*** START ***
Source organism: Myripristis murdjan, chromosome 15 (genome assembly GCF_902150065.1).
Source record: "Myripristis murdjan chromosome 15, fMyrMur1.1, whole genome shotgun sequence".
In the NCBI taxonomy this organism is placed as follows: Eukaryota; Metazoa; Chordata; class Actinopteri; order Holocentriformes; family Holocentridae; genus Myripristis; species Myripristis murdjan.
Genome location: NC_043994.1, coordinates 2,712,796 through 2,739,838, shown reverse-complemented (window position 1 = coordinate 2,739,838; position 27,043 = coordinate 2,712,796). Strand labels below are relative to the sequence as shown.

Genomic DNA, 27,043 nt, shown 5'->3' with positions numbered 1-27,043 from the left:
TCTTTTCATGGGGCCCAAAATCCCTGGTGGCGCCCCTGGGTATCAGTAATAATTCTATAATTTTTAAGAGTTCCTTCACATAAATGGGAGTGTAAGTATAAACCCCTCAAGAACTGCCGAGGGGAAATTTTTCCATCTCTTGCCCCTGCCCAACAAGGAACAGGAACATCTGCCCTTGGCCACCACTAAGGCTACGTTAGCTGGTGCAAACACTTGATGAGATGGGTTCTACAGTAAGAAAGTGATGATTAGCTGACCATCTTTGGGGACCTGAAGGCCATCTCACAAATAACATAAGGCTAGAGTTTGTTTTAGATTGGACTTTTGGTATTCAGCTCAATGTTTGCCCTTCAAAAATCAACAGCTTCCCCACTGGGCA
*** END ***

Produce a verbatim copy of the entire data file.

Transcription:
Source organism: Myripristis murdjan, chromosome 15 (genome assembly GCF_902150065.1).
Source record: "Myripristis murdjan chromosome 15, fMyrMur1.1, whole genome shotgun sequence".
In the NCBI taxonomy this organism is placed as follows: Eukaryota; Metazoa; Chordata; class Actinopteri; order Holocentriformes; family Holocentridae; genus Myripristis; species Myripristis murdjan.
Genome location: NC_043994.1, coordinates 2,712,796 through 2,739,838, shown reverse-complemented (window position 1 = coordinate 2,739,838; position 27,043 = coordinate 2,712,796). Strand labels below are relative to the sequence as shown.

Genomic DNA, 27,043 nt, shown 5'->3' with positions numbered 1-27,043 from the left:
TCTTTTCATGGGGCCCAAAATCCCTGGTGGCGCCCCTGGGTATCAGTAATAATTCTATAATTTTTAAGAGTTCCTTCACATAAATGGGAGTGTAAGTATAAACCCCTCAAGAACTGCCGAGGGGAAATTTTTCCATCTCTTGCCCCTGCCCAACAAGGAACAGGAACATCTGCCCTTGGCCACCACTAAGGCTACGTTAGCTGGTGCAAACACTTGATGAGATGGGTTCTACAGTAAGAAAGTGATGATTAGCTGACCATCTTTGGGGACCTGAAGGCCATCTCACAAATAACATAAGGCTAGAGTTTGTTTTAGATTGGACTTTTGGTATTCAGCTCAATGTTTGCCCTTCAAAAATCAACAGCTTCCCCACTGGGCA